In response, lawmakers could simply replace the old law with a new one that includes such a requirement. Or they could not.
The idea of reducing or removing criminal penalties for simple drug possession is growing in popularity, with Oregon voters recently replacing penalties for possession of any drug with a $100 civil fine or referral to a health assessment. A bill introduced in Washington’s legislature earlier this year would make similar changes, removing all penalties for possession of personal-use amounts of drugs and significantly expanding state funding for outreach, treatment and recovery services.
“Today’s Supreme Court decision gives renewed urgency to the conversation about our state’s response to untreated substance use disorder,” the bill’s prime sponsor, Rep. Lauren Davis (D), told Marijuana Moment late Thursday. “It presents an opportunity to continue the discussion that was begun in the legislature this session with HB 1499.”
The court decision accomplishes only part of Davis’s proposal. While one prong of her plan would decriminalize drugs, the other would create a “continuum of care” to ensure access to drug treatment and recovery services—something Thursday’s ruling does not do.
“It is imperative that we stop handing down felony possession convictions that compound shame and create barriers to recovery. We must stop criminalizing symptoms of a treatable brain disease. Today’s decision does that,” Davis said. “But that alone is insufficient. It is equally important that we build out a response to substance use disorder that truly works—a robust and fully funded continuum of care ranging from outreach to treatment to recovery support services.”
King County Prosecuting Attorney Dan Satterberg said lawmakers should act to address the court’s action.
“While there will be a significant amount of work necessary to comply with this ruling in the courthouses throughout the state, it is equally important that the Legislature take steps now to amend this statute to correct the defect found by the Supreme Court,” he said in a statement. “The Legislature should act with a sense of urgency to add the necessary elements to make this statute constitutional this session, and not leave a defective statute on the books.”
Justices on the court weren’t necessarily setting out to legalize drugs when they undertook the case that led to Thursday’s decision. Rather than taking aim at the broader drug war, the ruling says that Washington’s possession law unconstitutionally allowed innocent people to be charged and convicted by failing to require that a defendant knew that drugs were in their possession.
“The possession statute at issue here does far more than regulate drugs,” the court wrote in a majority opinion by Justice Sheryl Gordon McLoud and signed by five of the court’s nine members. “It is unique in the nation in criminalizing entirely innocent, unknowing possession.”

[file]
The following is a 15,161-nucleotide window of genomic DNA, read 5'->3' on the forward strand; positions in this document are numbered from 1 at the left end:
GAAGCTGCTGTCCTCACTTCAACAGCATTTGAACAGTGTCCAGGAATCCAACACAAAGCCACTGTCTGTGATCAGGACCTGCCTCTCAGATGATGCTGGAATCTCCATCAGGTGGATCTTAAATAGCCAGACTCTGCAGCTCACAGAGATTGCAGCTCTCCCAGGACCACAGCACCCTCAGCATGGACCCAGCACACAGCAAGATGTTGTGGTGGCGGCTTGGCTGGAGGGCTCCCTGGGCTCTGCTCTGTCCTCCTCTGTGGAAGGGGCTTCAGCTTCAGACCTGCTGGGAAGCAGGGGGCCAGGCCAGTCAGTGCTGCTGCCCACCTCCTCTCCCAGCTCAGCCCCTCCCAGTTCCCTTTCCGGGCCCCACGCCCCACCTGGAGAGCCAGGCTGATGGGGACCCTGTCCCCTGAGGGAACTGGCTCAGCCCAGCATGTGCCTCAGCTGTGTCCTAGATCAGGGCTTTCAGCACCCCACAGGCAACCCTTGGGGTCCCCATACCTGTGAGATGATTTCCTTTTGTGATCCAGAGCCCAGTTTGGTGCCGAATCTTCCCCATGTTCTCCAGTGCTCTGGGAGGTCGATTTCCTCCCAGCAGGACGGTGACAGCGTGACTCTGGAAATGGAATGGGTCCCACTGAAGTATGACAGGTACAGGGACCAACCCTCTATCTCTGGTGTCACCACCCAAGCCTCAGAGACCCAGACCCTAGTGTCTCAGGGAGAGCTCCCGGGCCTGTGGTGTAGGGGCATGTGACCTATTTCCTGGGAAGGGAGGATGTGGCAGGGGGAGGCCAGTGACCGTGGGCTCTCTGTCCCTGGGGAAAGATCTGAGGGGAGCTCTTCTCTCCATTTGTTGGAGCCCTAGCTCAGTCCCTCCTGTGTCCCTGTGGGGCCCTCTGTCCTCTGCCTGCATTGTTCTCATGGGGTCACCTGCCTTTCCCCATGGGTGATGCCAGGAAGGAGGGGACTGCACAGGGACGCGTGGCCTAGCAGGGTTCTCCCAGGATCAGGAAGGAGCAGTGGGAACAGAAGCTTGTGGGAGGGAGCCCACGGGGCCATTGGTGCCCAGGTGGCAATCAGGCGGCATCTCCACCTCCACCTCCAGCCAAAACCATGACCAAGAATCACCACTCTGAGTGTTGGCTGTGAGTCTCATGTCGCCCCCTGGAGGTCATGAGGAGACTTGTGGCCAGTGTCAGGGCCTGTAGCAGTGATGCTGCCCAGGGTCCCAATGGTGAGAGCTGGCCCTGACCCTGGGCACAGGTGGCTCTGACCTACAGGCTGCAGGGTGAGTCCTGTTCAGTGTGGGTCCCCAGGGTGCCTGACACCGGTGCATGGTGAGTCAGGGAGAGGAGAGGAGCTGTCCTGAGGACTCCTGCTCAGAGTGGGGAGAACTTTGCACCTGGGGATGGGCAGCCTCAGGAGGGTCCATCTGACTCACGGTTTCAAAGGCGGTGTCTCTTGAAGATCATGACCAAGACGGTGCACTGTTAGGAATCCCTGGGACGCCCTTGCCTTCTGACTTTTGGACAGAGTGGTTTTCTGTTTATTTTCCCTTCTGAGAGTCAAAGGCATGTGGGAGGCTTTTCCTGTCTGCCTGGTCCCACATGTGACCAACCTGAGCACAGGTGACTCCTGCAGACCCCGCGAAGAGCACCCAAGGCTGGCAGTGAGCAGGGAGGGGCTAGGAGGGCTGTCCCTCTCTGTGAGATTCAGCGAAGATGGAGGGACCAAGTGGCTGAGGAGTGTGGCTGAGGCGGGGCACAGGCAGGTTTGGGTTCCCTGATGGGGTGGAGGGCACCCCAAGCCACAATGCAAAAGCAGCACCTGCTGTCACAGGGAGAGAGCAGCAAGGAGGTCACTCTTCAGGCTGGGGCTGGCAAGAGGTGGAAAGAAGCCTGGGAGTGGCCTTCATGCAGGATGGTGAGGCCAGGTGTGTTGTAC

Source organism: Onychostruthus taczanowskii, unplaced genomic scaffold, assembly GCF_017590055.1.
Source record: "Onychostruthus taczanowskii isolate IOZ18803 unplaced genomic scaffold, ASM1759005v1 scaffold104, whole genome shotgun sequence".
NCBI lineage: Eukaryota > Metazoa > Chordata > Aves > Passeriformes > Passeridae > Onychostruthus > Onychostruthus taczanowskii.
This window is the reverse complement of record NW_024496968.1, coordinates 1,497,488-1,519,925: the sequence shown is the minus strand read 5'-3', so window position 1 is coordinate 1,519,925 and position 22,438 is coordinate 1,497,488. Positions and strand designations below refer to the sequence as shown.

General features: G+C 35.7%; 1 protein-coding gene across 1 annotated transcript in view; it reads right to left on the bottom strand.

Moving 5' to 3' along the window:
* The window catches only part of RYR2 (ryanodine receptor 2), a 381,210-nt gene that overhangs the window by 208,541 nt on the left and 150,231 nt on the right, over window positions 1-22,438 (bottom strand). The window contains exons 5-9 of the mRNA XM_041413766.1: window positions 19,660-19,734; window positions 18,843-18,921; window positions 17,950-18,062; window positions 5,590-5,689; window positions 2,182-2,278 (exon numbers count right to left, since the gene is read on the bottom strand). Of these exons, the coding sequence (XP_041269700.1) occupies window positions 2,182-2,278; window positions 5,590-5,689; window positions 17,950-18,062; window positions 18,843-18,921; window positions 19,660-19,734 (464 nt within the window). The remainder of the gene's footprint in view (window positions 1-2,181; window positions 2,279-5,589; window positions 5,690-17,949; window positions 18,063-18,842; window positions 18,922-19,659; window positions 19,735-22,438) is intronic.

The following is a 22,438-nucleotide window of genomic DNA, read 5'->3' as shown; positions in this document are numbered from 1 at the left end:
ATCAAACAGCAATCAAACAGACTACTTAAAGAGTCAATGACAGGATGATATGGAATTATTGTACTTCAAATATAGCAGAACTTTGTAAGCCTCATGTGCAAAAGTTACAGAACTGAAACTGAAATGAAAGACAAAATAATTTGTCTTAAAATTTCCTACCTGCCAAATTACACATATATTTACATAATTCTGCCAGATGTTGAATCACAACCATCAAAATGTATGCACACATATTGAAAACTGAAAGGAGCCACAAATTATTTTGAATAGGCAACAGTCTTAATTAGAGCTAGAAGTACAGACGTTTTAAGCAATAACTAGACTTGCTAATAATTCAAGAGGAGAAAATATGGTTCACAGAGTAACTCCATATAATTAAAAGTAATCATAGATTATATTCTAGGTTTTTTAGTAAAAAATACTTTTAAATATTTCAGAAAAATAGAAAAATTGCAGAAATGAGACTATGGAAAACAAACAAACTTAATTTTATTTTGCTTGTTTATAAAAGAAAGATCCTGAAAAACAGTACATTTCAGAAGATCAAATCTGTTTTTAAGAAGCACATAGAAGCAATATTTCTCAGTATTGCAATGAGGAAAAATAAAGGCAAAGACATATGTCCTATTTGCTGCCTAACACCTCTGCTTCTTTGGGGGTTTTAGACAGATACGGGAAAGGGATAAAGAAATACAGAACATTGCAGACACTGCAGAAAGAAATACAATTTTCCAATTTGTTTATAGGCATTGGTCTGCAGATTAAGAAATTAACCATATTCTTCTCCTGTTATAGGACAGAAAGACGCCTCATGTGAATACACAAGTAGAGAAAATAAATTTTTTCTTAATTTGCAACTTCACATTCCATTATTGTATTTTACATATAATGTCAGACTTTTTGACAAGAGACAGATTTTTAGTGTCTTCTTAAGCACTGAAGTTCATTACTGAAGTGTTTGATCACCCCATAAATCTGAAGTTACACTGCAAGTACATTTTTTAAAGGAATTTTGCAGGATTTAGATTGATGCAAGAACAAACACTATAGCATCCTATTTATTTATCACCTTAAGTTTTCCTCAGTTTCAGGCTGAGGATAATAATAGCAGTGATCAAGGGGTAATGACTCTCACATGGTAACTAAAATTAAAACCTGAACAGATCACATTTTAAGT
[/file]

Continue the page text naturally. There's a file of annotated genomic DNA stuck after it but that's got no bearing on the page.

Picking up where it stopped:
The statute would criminalize a postal carrier who delivers a package containing unprescribed Adderall, the opinion says, as well as a roommate unaware the person they live with has hidden drugs in the common areas of the home.
“A person might pick up the wrong bag at the airport, the wrong jacket at the concert, or even the wrong briefcase at the courthouse,” it continues. “Or a child might carry an adult’s backpack, not knowing that it contains the adult’s illegal drugs.”
The defendant in the case, Shannon Blake, was charged with felony drug possession after police in 2016 found a small bag of methamphetamine in the coin pocket of her jeans. Blake, however, said she didn’t use drugs and was given the secondhand jeans as a gift just two days earlier.
Because Washington’s drug law didn’t require that defendants knowingly had drugs on their person, Blake was charged and convicted.
In rendering its decision Thursday, the Supreme Court vacated Blake’s conviction.
The court’s prior interpretations of the law make the statute “criminalize innocent and passive possession, even by a defendant who does not know, and has no reason to know, that drugs lay hidden within something that they possess. The legislature’s police power goes far, but not that far,” the justices determined. “Accordingly, RCW 69.50.4013(1)—the portion of the simple drug possession statute creating this crime—violates the due process clauses of the state and federal constitutions and is void.”
Not all justices agreed the decision needed to be so sweeping. Justice Debra L. Stephens said in a separate opinion, which concurred in part and dissented in part with the majority, that the court could break from its past holdings and simply reinterpret the law to require proof that defendants knowingly broke the law. She agreed Blake’s conviction should be thrown out but argued the possession law need not be scrapped in its entirety.